Loading Up A Brompton Bike For Touring

We recently received an email from Peter, who wanted to tell us about his 3 week trip around Europe on a Brompton folding bike.

Peter especially wanted to share his touring set up on the Brompton. He pointed out that it’s possible to carry a lot of luggage on this little bike, with no modifications.

Brompton Folding BikePhoto by Peter Provaznik

I carried around 40 pounds (20kg) on it: half of that was in my waterproof front bag (including heavy camera gear) and the other 20 pounds was on my rear carrier (tent, sleeping bag, Exped Synmat) in a drybag. It travelled very well!

The front bag on Peter’s bike is sitting in a standard Brompton folding basket and the dry bag on the back is held tight with straps.

This touring setup may not be for everyone, but it’s great if you want to combine bike riding with public transport. It gives you all the freedom of bike touring and all the flexibility of being able to easily hop on a train, bus or boat if you want to skip ahead a few kilometers.

As Peter’s experience shows, you can even take your bike to the dining car of the train for a nice meal!

brompton in train dining carPhoto by Peter Provaznik


  1. David
    2nd November 2013 at 2:43 pm #

    Bromptons are excellent for touring and if you can be a bit frugal on what you need to pack then I recommend a standard Brompton bag on the front – this provides easy access to everything you might need during the day; wet weather clothes; food etc – and any bag that can hold its shape on the back (rucksac, convertible, suitcase, sports bag I thoroughly recommend my Osprey Porter 46 ) on the back for all your holiday luggage/overnight kit. I’ve found this an easy and versatile easy to travel, the only issue I’ve had is that even if I use a relativity small bag on the rear it can slide forward on the rack and get in the way of my heels whilst pedalling, any ideas?

    • Pilar
      5th November 2013 at 2:02 pm #

      Excellent question, David, and this subject has made me research possibilities, as I do carry luggage on my Brompton, although not for touring. If you want to consider carrying a backpack, you might find inspiration in the The Path Less Pedalled website, they have travelled extensively on Bromptons, carrying a backpack on the rack. Check this link:
      I personally use a slightly more simple set up. If the pack is rigid, then you can always carry it on vertical position and you shouldn’t have an issue with heel clearance. The choices for attaching the top of the pack to the back of the saddle and the base to the rack with various straps are endless. You can attach the base slightly further back quite firmly and easily with the backpack straps. Good luck and enjoy!

    • John
      22nd July 2014 at 1:05 am #

      Have you looked at the radical chubby trailer?I have purchased one and am planning a big tour on my brompton.

  2. Simon
    4th November 2013 at 2:35 pm #

    As far as I’m concerned, I crossed the Icelandic highlands on a Brompton this summer, with camping gear and food for 6 days. No problem whatsoever.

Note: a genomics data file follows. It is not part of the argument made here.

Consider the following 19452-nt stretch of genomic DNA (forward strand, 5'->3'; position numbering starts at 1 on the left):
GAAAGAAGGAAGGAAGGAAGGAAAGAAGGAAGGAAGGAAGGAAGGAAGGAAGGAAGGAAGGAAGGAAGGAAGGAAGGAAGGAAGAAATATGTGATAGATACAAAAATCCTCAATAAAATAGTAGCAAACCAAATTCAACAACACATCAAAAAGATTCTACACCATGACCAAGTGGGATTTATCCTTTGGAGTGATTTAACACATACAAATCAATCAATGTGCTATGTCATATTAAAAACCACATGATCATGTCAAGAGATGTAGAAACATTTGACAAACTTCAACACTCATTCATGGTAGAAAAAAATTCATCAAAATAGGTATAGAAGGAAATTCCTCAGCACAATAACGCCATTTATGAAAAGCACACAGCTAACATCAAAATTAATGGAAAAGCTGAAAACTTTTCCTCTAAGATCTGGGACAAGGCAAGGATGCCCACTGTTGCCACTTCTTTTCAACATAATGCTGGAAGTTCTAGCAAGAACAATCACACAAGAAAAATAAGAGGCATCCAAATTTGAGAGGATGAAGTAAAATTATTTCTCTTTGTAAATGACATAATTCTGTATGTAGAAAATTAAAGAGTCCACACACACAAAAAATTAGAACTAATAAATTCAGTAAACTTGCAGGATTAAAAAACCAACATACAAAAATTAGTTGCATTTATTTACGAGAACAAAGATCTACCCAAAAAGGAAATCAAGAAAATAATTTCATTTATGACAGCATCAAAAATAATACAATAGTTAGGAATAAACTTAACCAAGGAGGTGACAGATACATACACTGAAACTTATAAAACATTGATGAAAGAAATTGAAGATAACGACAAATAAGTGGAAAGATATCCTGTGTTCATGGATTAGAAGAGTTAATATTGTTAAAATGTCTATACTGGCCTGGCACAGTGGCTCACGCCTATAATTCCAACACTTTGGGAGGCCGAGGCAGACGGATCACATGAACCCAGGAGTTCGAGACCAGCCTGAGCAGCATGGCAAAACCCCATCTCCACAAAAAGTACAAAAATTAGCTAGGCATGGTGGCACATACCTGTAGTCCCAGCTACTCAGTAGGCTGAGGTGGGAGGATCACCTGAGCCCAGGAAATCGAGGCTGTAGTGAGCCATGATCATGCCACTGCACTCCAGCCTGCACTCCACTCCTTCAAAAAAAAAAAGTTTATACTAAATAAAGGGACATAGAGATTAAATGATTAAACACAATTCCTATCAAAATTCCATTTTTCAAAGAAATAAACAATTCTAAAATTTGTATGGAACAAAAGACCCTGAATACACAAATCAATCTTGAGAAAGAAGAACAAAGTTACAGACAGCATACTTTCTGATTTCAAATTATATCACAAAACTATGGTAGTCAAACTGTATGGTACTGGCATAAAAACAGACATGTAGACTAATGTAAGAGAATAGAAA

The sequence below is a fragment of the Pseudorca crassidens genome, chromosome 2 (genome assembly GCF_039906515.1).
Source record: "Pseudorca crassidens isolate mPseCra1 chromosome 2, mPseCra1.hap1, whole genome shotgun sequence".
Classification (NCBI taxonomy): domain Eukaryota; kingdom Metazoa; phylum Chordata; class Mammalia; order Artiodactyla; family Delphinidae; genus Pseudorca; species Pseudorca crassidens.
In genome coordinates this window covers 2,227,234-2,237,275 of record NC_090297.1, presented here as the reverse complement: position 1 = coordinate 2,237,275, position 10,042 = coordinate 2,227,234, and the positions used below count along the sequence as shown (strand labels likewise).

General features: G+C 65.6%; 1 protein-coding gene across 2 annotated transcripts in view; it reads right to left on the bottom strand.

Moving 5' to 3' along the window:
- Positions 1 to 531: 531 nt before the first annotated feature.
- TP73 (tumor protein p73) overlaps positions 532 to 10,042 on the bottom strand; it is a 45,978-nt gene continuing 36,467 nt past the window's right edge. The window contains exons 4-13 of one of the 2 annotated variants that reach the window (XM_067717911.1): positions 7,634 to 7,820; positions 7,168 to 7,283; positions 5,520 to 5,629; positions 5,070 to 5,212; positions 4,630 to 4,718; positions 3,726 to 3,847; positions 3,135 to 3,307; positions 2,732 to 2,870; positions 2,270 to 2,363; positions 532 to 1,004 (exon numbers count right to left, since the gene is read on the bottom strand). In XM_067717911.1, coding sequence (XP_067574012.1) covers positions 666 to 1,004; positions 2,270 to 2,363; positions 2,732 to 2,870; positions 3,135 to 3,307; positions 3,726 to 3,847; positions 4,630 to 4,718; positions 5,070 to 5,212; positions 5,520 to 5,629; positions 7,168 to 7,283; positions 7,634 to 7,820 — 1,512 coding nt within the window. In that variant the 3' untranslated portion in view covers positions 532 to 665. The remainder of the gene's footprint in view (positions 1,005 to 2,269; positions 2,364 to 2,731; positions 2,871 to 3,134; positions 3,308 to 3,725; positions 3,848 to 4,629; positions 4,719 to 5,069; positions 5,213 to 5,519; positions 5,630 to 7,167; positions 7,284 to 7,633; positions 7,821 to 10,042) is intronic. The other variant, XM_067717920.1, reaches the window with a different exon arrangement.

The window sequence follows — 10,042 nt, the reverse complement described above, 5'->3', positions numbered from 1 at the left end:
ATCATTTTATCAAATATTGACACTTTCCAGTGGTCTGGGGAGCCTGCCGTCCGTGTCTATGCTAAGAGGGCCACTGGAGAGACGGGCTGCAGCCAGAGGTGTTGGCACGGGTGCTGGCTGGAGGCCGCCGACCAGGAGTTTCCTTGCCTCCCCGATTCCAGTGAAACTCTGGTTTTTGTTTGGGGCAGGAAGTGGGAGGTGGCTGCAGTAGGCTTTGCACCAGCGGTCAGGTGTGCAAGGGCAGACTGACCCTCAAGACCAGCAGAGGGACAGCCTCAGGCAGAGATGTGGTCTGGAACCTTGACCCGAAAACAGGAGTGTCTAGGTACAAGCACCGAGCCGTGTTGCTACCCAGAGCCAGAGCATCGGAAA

I had a T-bag at the front with my clothes, food, and electronic gear. At the rear, I had my 2-person tent, a 20L dry bag with my sleeping bag and mat, plus the Brompton rear bag with cooking gear, bike tools and parts.

    The only thing I wished I had was a true waterproof front bag.

    I have already travelled thousands of kilometers in that setup. Everything is possible on those bikes!

  3. Tiago
    8th November 2013 at 10:18 am #

    Hi All,
    I’m considering a brompton for touring in places where i have to travel by airplane. How does it work to travel in the air? Does it need a special case or you just fold it and wrap it in plastic and dispatch it as luggage? Do you pay extra for the bike?
    Thanks in advance!

    • Ben
      28th January 2014 at 6:52 am #

      Hey Tiago,

      I travel all over the world with my folding bike. I have a soft sided case that I use for my bike. That’s important to me for one big reason, I can ride directly from the airport to wherever I’m going. There are a couple of down sides to the soft sided case though. 1) The bike takes a beating! It seems that half the time when I arrive at my destination I have to play mechanic truing a wheel, adjusting a derailleur or fixing something that got bent. 2) The bag often prompts the question: “What’s inside the bag?” I always tell them exercise equipment, which is true, but if you say bike, most airlines charge additional fee’s as you mentioned.

      As long as you don’t mind carrying the suitcase around and you aren’t planning on riding the bike from the airport, a hard sided suitcase is definitely the way to go! I think Dahon makes one specifically for a folding bike. Make sure you go with a bike that has a 16 inch wheel, anything larger and you’ll have to pay the oversize bag fee! Good Luck!

      • Alex
        16th May 2014 at 11:42 pm #

        I’ve described my foldie as a “folding mobility aid” to airlines all over the world and have never once had to pay an additional fee.

  4. Philip Chisholm
    8th November 2013 at 6:01 pm #

    Six foot seven inches tall large frame, cycle twenty mikes a day but Brompton don’t make a bike to take a big mans weight. 20 stones? Sad but I think there are a lot of ex Rugby, mountain climbing beer drinking old men that would love to buy a Brompton but for the max weight aspect.

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